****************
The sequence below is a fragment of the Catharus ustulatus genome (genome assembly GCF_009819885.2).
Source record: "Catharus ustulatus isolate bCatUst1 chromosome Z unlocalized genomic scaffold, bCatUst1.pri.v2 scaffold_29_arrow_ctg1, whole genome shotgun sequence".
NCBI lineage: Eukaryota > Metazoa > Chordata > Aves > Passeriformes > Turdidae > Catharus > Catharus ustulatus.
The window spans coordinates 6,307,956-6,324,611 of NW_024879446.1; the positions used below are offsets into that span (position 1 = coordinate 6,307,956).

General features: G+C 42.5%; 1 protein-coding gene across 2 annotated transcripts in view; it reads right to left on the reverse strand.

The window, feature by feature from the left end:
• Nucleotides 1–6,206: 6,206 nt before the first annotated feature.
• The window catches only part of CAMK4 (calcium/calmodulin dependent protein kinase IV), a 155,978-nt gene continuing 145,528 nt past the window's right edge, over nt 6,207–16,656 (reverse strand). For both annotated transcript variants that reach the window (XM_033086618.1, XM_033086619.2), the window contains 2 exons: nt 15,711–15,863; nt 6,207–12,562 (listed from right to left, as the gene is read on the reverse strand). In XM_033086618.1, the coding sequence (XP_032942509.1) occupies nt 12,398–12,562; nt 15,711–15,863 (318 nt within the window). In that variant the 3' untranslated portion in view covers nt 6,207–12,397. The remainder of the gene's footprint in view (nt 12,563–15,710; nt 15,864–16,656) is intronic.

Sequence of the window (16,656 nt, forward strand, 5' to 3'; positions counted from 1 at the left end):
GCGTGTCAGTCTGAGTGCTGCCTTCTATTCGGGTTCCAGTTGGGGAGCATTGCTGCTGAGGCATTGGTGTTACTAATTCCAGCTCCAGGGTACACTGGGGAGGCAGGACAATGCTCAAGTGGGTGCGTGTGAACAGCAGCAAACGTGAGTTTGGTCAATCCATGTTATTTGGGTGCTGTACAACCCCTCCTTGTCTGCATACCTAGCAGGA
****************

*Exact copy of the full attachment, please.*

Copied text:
The sequence below is a fragment of the Catharus ustulatus genome (genome assembly GCF_009819885.2).
Source record: "Catharus ustulatus isolate bCatUst1 chromosome Z unlocalized genomic scaffold, bCatUst1.pri.v2 scaffold_29_arrow_ctg1, whole genome shotgun sequence".
NCBI lineage: Eukaryota > Metazoa > Chordata > Aves > Passeriformes > Turdidae > Catharus > Catharus ustulatus.
The window spans coordinates 6,307,956-6,324,611 of NW_024879446.1; the positions used below are offsets into that span (position 1 = coordinate 6,307,956).

General features: G+C 42.5%; 1 protein-coding gene across 2 annotated transcripts in view; it reads right to left on the reverse strand.

The window, feature by feature from the left end:
• Nucleotides 1–6,206: 6,206 nt before the first annotated feature.
• The window catches only part of CAMK4 (calcium/calmodulin dependent protein kinase IV), a 155,978-nt gene continuing 145,528 nt past the window's right edge, over nt 6,207–16,656 (reverse strand). For both annotated transcript variants that reach the window (XM_033086618.1, XM_033086619.2), the window contains 2 exons: nt 15,711–15,863; nt 6,207–12,562 (listed from right to left, as the gene is read on the reverse strand). In XM_033086618.1, the coding sequence (XP_032942509.1) occupies nt 12,398–12,562; nt 15,711–15,863 (318 nt within the window). In that variant the 3' untranslated portion in view covers nt 6,207–12,397. The remainder of the gene's footprint in view (nt 12,563–15,710; nt 15,864–16,656) is intronic.

Sequence of the window (16,656 nt, forward strand, 5' to 3'; positions counted from 1 at the left end):
GCGTGTCAGTCTGAGTGCTGCCTTCTATTCGGGTTCCAGTTGGGGAGCATTGCTGCTGAGGCATTGGTGTTACTAATTCCAGCTCCAGGGTACACTGGGGAGGCAGGACAATGCTCAAGTGGGTGCGTGTGAACAGCAGCAAACGTGAGTTTGGTCAATCCATGTTATTTGGGTGCTGTACAACCCCTCCTTGTCTGCATACCTAGCAGGA